An agreement without the country’s main political and military actors could be a recipe for even more violence.
Libya’s two rival factions have signed a UN-backed deal to form a unity government at a ceremony in Morocco.
Chants of “Libya, Libya” erupted as representatives from both parliaments signed the accord on Thursday in Skhirat, just south of the Moroccan capital Rabat.
The peace deal calls for a presidential council to lead a unified government, but sections in both factions reject it and questions remain about how it will be implemented.
Libya has been locked in conflict since a NATO-backed revolt that overthrew long-time leader Muammar Gaddafi four years ago.
A civil war has seen the emergence of numerous armed groups, forcing several countries to evacuate their citizens and diplomats.
It is hoped the long-delayed peace agreement will end the years of chaos in the oil-rich North African nation.
Anas El Gomati, director of the Sadeq Institute, a Libyan think tank, said it had been a long journey of negotiations.
“It’s a positive step, definitely. But it’s a very, very long journey towards sustainable peace,” he told Al Jazeera from Tunis.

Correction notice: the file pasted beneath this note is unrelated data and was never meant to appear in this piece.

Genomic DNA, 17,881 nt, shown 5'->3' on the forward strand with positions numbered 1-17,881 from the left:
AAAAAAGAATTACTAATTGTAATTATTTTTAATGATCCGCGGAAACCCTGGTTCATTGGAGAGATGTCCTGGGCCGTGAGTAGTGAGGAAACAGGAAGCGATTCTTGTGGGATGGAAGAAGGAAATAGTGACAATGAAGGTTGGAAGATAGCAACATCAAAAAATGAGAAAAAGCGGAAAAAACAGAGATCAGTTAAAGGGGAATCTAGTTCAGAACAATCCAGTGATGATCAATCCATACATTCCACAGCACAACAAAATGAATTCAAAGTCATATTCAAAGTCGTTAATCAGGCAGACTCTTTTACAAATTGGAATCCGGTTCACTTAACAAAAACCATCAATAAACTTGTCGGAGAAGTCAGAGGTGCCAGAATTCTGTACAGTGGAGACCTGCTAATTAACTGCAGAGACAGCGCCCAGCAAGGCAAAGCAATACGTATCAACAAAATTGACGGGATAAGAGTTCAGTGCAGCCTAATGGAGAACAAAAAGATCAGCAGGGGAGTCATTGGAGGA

Libya’s rivals are mainly split between the General National Congress, based in the capital Tripoli, and the internationally recognised House of Representatives, based further east in Tobruk.
“This is the beginning of building a new Libya,” Salaheddine Mezouar, Morocco’s foreign minister, declared before Thursday’s signing ceremony.
National unity government
The peace deal envisages a national unity government and an end to fighting between forces loyal to the two competing parliaments.
But even if the pact is eventually signed, powerful armed groups on the ground are unlikely to comply with it because they see as it as biased and as harming their interests, observers say.
Martin Kobler, the UN envoy for Libya, earlier said in a statement that the large number of Libyans present at the ceremony as well as high-level international participants, including many foreign ministers, were committed to the deal.
“The United Nations encourages all Libyan efforts to end the current divisions through inclusive dialogue, and I will continue to actively engage with all Libyans to that end,” he said.